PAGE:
This event in itself did not set off much in the way of alarm bells as we had another larger bank in town that could easily step in and serve Mountain First's depositors. The real bombshell went off in late February 2011 when TD Bank NA announced that it was closing its lake Lure Branch along with four other branches in the NC Foothills.

TD Bank announced it was closing the Lake Lure Branch and shifting the deposits to an existing branch in Hendersonville, NC. Hendersonville is located 20 miles from Lake Lure over curvy mountain roads. Lake Lure citizens and businesses would have to make an hour and a half to two hour trip whenever they had to go to the bank. This closing pushed everyone's buttons and the community was angry. This anger was inflamed by TD Bank personnel who were busy telling us how wonderful it was going to be to do our banking 20 miles away because the branch would be open extended hours and we would get a free safe deposit box for a year. This was an argument that was not selling in Lake Lure and neighboring Chimney Rock.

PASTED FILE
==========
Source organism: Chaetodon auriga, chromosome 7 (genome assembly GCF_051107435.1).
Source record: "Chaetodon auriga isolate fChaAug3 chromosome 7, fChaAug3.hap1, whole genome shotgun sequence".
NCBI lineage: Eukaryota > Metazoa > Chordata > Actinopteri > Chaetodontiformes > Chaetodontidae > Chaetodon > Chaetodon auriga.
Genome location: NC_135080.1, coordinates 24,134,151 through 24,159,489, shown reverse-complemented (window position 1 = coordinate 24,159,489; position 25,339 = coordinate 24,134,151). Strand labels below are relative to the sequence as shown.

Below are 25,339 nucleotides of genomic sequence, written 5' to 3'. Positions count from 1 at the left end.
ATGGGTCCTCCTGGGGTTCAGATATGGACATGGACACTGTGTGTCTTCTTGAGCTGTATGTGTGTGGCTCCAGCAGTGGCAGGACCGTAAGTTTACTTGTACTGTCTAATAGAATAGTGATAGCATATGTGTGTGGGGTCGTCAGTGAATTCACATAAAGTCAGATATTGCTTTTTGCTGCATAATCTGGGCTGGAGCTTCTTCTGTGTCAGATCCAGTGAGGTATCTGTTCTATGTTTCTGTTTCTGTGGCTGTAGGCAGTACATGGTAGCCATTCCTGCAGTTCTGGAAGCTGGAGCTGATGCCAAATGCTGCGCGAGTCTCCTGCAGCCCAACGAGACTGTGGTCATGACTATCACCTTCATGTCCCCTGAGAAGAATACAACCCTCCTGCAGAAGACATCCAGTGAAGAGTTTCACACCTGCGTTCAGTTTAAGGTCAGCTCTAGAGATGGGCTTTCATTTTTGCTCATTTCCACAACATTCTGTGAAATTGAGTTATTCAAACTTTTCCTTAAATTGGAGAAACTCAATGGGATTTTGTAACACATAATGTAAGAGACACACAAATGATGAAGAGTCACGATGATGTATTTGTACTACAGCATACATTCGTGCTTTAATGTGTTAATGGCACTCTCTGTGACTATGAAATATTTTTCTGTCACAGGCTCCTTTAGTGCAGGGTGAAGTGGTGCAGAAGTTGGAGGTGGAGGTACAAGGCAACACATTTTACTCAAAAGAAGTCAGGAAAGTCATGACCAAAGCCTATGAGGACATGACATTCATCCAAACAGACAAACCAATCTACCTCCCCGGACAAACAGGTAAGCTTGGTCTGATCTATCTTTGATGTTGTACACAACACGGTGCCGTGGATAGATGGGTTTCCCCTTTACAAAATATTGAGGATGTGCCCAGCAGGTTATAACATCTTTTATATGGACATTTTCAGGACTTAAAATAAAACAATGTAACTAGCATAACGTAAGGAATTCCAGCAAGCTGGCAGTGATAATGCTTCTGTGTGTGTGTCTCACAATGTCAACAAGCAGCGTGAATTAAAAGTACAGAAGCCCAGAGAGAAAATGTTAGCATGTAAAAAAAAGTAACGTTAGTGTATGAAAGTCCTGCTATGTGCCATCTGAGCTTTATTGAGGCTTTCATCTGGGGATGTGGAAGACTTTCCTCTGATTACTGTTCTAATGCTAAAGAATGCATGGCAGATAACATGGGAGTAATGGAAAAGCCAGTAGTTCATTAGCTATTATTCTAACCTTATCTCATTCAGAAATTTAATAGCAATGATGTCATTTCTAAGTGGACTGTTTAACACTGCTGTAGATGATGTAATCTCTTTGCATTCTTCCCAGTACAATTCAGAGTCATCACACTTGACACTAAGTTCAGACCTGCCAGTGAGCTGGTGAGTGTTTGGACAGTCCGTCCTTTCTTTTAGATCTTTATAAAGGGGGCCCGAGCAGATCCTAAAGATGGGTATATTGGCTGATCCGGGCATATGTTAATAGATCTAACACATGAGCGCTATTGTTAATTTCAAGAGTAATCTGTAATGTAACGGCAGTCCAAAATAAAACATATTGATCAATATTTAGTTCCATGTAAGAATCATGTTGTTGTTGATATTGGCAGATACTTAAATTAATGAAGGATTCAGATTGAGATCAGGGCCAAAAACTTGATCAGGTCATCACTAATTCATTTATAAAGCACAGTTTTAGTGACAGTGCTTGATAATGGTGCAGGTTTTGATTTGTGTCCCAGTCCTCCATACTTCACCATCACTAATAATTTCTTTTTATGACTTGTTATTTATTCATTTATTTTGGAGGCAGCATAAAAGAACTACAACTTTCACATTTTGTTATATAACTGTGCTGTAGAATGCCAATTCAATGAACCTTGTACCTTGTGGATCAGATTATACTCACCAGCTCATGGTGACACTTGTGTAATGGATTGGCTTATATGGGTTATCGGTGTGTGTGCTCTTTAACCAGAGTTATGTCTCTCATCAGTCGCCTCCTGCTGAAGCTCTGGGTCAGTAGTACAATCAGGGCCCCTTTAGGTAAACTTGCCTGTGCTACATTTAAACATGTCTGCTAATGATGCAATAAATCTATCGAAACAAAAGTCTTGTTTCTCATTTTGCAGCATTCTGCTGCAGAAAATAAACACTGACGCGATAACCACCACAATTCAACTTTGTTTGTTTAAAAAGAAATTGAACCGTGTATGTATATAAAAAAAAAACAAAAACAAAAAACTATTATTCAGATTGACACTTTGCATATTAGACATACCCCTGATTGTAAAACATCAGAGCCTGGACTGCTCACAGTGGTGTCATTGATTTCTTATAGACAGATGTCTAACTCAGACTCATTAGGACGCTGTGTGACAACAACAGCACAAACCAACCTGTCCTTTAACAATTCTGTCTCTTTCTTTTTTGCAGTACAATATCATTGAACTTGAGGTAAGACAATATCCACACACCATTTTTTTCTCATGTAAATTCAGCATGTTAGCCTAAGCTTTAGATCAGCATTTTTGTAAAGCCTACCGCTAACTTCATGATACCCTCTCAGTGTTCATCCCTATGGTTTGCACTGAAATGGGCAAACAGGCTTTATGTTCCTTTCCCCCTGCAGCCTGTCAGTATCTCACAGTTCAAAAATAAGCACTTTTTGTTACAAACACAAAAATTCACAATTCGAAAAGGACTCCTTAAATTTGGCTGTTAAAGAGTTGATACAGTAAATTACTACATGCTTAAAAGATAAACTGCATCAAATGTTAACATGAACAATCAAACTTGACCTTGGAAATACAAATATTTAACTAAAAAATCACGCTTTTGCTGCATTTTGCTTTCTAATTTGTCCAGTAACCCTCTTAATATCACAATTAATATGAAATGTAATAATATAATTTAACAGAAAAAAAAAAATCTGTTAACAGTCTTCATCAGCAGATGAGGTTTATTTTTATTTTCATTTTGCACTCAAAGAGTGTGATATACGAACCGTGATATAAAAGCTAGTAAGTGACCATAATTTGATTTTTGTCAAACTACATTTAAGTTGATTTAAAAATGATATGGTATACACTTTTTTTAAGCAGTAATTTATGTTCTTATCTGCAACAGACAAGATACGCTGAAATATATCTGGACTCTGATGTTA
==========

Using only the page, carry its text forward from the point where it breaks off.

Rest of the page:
My first move was to check out the internet where I came across the NC Community Reinvestment Association. This group's advice was to analyze the situation and then file a complaint with the Office of the Comptroller of the Currency which was the Federal Agency regulating TD Bank. This complaint process is done on-line.  Within several days I had a response from a TD Bank official in Cherry Hill, NJ again applying the same soft sell approach of how much I would love banking 20 miles away with extended hours. I fired back with a smoker of a letter advising TD Bank that they had no concept of our community and the difficulties the closing would provide to the citizens of Lake Lure and Chimney Rock. 20 miles via interstate is one thing. 20 miles over curvy mountain roads is an other. We are a tourist town with a large Ingles Grocery Store, a major tourist attraction, Chimney Rock State Park, as well as a number of lodging facilities, bars and restaurants. All of these businesses generate significant cash deposits daily. Without a bank, safety for employees was going to be a big issue. With a large retired and senior population convenience was going to be a big issue as well.